Back to School Work

I’ve never outgrown the school/summer vacation cycle, and having school-aged kids has reinforced it. With kids underfoot, it’s hard to cram work in around my summertime “activities director” role. September means back to school(work) and schedules get hectic again. So far, October and November have been my busiest months, and I’m hoping that pattern continues this year, especially since summer was a little slow. But I did get a few things out in August and September. Here they are:

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Summer Work

Image c/o Gratisography

Summer. Work. I’ve never quite outgrown childhood’s summer vacation mentality, and it’s even harder now that I have kids of my own who get 10 weeks off. It’s a challenge to coordinate their freedom with my work, but I like to think I manage it with the grace and style pictured here.

Um, anyway, I have had a few things published so far this summer. Read on to see what you’ve missed.

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Previously, on the internet

photo by Gratisography

I recently wrapped up a government contract writing PMPs (project management plans – yes, I speak some PMBOK) and legislative packages. Based on conversations with my government coworkers, I think they imagine my non-office life to look something like the photo to the left. And while the fashion sense may not be much better, real life is a whole lot busier.

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Words of Summer

In English we say “busy as a bee,” but in Japanese the industrious insect is the dragonfly. Whatever simile you want to use, I’ve been a working bug – as evidenced by the fact that I haven’t posted to published work since April! As the list that follows will demonstrate, that’s not because I haven’t been writing, it’s because I’ve been too busy writing to write about it. There’s a lot of work here that I’m proud of – and I’m proud of how much work there is here. I hope you find something you like.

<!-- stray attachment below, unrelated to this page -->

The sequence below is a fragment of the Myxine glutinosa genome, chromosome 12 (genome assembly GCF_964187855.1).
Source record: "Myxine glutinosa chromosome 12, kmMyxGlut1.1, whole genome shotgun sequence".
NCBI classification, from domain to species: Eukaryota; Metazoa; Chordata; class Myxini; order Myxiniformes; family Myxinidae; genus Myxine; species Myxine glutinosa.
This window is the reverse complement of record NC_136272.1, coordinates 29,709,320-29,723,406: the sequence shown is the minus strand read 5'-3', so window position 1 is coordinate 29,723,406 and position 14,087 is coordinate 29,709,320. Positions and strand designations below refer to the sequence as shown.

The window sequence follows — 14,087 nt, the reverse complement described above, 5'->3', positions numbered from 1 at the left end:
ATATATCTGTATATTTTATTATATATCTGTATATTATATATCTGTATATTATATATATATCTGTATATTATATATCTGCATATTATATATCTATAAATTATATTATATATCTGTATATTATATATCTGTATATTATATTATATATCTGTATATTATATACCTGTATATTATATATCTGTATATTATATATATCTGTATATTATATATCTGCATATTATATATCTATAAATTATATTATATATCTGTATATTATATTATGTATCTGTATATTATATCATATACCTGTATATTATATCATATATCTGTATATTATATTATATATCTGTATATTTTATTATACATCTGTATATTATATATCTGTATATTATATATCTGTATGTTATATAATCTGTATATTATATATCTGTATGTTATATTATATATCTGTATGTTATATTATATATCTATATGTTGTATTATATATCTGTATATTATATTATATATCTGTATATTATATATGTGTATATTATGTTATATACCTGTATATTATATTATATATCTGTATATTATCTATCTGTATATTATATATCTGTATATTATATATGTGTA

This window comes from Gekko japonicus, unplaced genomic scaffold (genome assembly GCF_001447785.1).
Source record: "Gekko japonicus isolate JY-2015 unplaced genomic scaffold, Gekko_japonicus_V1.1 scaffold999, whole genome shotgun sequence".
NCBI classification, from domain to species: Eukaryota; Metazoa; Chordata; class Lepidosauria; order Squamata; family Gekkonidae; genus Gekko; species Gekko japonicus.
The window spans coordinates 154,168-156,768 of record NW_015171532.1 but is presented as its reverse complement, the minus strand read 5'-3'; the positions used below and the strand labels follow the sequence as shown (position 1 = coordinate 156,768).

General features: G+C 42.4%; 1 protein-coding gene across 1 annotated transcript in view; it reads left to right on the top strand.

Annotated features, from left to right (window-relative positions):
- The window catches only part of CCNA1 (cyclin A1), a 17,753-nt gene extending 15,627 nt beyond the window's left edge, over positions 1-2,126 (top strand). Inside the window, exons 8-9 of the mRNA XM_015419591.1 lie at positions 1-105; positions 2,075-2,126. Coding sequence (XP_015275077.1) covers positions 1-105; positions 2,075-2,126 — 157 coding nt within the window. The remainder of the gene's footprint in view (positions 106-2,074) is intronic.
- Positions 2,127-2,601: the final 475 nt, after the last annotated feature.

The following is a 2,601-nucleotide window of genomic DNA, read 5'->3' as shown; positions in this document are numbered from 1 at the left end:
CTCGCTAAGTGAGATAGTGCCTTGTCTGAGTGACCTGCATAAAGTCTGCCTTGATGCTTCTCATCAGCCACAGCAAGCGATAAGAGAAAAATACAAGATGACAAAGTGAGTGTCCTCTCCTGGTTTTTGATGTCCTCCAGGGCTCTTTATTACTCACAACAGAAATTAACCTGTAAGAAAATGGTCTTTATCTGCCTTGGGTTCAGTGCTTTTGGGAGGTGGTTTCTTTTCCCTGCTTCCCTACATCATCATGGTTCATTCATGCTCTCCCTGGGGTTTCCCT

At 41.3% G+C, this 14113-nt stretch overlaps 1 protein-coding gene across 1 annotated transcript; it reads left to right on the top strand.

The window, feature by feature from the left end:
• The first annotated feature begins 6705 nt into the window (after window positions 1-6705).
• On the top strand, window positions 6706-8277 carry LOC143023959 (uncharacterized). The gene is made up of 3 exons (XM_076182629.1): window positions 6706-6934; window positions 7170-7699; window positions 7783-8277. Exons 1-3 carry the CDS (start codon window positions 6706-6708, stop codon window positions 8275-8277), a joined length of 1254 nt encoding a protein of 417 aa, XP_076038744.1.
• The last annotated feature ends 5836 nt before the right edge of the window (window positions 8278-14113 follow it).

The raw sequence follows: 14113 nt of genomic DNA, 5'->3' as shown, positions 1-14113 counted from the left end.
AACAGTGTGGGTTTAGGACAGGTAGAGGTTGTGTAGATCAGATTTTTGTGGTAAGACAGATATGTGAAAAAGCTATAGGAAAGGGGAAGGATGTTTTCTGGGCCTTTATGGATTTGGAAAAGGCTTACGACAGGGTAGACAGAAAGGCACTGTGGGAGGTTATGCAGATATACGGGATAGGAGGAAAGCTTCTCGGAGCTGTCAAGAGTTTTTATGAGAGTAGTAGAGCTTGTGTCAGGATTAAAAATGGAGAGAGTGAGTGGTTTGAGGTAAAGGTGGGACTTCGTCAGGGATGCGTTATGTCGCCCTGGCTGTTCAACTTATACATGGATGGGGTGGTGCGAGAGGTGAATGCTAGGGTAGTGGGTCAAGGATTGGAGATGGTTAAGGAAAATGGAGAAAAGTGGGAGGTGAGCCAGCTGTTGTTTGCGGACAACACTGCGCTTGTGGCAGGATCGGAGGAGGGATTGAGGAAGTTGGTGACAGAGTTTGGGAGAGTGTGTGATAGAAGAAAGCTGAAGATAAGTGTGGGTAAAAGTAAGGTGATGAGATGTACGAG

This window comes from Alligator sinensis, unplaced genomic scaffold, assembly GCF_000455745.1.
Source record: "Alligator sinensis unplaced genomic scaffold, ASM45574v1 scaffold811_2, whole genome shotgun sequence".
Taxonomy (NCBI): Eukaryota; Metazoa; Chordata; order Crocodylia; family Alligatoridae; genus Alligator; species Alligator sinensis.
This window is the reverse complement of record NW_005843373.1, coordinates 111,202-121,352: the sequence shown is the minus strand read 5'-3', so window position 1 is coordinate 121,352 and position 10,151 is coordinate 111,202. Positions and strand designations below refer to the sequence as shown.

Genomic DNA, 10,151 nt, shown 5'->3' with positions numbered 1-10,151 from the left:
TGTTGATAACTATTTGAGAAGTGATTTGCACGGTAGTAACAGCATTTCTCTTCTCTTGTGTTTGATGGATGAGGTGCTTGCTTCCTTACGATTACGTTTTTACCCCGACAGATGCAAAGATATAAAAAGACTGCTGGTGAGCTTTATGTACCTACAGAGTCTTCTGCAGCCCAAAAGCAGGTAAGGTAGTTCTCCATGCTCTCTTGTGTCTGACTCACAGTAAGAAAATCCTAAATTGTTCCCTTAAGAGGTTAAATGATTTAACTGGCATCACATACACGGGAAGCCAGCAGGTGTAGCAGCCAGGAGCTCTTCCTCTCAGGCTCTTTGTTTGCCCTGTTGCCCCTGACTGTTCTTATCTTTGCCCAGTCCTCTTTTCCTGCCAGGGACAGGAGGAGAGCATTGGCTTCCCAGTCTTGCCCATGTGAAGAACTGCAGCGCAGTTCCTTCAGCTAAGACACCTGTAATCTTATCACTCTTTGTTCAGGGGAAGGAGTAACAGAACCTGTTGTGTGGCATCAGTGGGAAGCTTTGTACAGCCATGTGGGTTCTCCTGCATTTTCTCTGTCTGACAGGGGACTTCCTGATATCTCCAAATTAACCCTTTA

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A Brief Wondrous Read – Oscar Wao

OscarWaoCover

Since I started hanging out with writers, I’ve discovered that I don’t read the Right Sort of Books. Even though I read all the time, and don’t spend too much time in the genre ghettos, I never seem to have read the authors that everyone is buzzing about, or the ones that get included in MFA curricula, or the ones that authors cite as influences in interviews, or any of the books in those online “how well-read are you” quizzes. Sometimes I’m left wondering, “Well, what have I read?”

Once I took an online quiz about modern Japanese authors, and got a whopping six out of ten – a record for me in online book quizzes. I mentioned it to another writer friend, “I guess what I have been reading is modern Japanese fiction,” I said with some relief (after all, what an impressive niche, right?)

“Ooh,” she responded excitedly, “What did you think about the new Ishiguro?”

“I haven’t read it.” Continue reading